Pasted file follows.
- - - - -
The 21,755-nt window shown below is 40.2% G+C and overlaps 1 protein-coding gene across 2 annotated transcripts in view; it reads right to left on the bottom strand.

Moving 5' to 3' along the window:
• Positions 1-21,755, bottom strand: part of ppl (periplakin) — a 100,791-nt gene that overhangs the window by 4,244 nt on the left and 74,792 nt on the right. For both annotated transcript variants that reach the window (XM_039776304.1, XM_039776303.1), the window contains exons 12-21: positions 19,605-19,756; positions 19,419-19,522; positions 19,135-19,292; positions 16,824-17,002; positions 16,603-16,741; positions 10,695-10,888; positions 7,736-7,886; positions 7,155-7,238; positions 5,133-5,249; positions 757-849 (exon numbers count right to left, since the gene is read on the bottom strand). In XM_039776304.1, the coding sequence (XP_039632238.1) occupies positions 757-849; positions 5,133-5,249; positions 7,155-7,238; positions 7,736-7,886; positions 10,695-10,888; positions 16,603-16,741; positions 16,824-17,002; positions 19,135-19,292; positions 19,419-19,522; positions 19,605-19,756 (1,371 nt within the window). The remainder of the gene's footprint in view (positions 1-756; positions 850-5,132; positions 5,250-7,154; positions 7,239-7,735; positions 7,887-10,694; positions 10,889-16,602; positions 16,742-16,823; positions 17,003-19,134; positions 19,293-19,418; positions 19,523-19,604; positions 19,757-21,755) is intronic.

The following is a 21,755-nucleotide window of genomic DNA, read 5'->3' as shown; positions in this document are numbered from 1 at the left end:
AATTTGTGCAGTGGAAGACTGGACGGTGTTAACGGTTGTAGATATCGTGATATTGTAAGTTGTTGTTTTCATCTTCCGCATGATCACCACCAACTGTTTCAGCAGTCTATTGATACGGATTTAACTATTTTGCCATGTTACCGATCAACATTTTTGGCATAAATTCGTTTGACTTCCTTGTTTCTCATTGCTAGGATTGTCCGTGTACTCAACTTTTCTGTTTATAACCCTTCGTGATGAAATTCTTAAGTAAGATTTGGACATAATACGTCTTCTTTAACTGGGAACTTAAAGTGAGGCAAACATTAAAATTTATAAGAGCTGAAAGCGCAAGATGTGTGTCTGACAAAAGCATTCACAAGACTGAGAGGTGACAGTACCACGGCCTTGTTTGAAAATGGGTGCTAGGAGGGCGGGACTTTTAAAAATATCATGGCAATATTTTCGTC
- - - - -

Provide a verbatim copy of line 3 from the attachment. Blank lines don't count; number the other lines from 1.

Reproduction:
• Positions 1-21,755, bottom strand: part of ppl (periplakin) — a 100,791-nt gene that overhangs the window by 4,244 nt on the left and 74,792 nt on the right. For both annotated transcript variants that reach the window (XM_039776304.1, XM_039776303.1), the window contains exons 12-21: positions 19,605-19,756; positions 19,419-19,522; positions 19,135-19,292; positions 16,824-17,002; positions 16,603-16,741; positions 10,695-10,888; positions 7,736-7,886; positions 7,155-7,238; positions 5,133-5,249; positions 757-849 (exon numbers count right to left, since the gene is read on the bottom strand). In XM_039776304.1, the coding sequence (XP_039632238.1) occupies positions 757-849; positions 5,133-5,249; positions 7,155-7,238; positions 7,736-7,886; positions 10,695-10,888; positions 16,603-16,741; positions 16,824-17,002; positions 19,135-19,292; positions 19,419-19,522; positions 19,605-19,756 (1,371 nt within the window). The remainder of the gene's footprint in view (positions 1-756; positions 850-5,132; positions 5,250-7,154; positions 7,239-7,735; positions 7,887-10,694; positions 10,889-16,602; positions 16,742-16,823; positions 17,003-19,134; positions 19,293-19,418; positions 19,523-19,604; positions 19,757-21,755) is intronic.